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The Antibiotic, Amoxicillin-Clavulanate, Before a Meal May Improve Small Bowel Motility

The common antibiotic, amoxicillin-clavulanate, may improve small bowel function in children experiencing motility disturbances, according to a study appearing in the June print edition of the Journal of Pediatric Gastroenterology and Nutrition from Nationwide Children's Hospital.

Amoxicillan-clavulanate, also known as Augmentin, is most commonly prescribed to treat or prevent infections caused by bacteria. However, it has also been reported to increase small bowel motility in healthy individuals and has been used to treat bacterial overgrowth in patients with chronic diarrhea.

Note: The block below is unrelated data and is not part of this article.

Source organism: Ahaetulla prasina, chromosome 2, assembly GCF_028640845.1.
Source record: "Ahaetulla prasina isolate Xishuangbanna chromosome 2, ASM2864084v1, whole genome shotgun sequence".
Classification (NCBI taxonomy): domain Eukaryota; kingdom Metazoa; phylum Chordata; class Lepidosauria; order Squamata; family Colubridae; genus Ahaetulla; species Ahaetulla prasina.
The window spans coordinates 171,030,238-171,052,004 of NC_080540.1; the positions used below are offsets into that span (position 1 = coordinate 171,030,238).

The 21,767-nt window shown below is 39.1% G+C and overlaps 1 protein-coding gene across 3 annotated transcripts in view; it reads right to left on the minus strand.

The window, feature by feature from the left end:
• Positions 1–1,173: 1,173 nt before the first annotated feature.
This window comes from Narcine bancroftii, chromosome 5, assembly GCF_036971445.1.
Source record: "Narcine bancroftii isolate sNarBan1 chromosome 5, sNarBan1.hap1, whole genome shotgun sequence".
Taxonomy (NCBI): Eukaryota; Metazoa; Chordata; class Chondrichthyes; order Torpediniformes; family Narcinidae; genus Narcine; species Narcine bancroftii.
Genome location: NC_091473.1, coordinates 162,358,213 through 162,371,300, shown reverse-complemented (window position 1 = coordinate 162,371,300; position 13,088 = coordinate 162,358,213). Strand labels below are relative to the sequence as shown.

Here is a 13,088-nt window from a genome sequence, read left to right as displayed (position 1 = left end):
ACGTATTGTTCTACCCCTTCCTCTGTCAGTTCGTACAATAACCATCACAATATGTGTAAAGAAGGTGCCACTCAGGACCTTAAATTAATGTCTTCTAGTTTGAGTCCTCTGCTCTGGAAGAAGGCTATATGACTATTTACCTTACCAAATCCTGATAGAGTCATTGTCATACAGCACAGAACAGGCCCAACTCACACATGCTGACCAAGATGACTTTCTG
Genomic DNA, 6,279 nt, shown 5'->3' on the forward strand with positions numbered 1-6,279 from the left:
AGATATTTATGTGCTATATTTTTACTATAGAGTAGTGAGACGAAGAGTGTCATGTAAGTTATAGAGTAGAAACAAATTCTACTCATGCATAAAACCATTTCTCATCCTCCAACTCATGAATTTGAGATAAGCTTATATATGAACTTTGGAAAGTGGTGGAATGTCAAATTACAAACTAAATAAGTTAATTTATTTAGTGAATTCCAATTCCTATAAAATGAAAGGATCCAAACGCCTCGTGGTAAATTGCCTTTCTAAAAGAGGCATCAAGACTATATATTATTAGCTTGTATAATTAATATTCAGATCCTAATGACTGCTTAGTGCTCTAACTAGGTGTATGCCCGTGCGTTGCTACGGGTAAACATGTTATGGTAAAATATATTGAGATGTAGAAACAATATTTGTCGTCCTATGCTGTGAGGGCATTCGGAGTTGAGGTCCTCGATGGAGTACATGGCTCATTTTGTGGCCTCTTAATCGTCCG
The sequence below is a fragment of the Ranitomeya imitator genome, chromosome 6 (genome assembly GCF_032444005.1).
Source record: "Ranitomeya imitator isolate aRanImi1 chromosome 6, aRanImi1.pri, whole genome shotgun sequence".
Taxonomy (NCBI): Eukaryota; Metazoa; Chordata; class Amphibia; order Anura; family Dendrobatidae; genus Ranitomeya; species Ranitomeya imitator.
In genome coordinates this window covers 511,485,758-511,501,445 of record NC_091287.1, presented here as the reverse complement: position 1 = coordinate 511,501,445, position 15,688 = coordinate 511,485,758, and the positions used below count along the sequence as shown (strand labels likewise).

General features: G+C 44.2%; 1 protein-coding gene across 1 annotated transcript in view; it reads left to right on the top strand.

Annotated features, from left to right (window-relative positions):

Although amoxicillin-clavulanate seems to mainly affect the small bowel, the mechanisms by which it works are not clear. Dr. Di Lorenzo also says that possible downsides of using amoxicillin-clavulanate as a prokinetic agent include the induction of bacterial resistance, especially from gram negative bacteria such as E.coli and Klebsiella and causing Clostridium difficile induced colitis.

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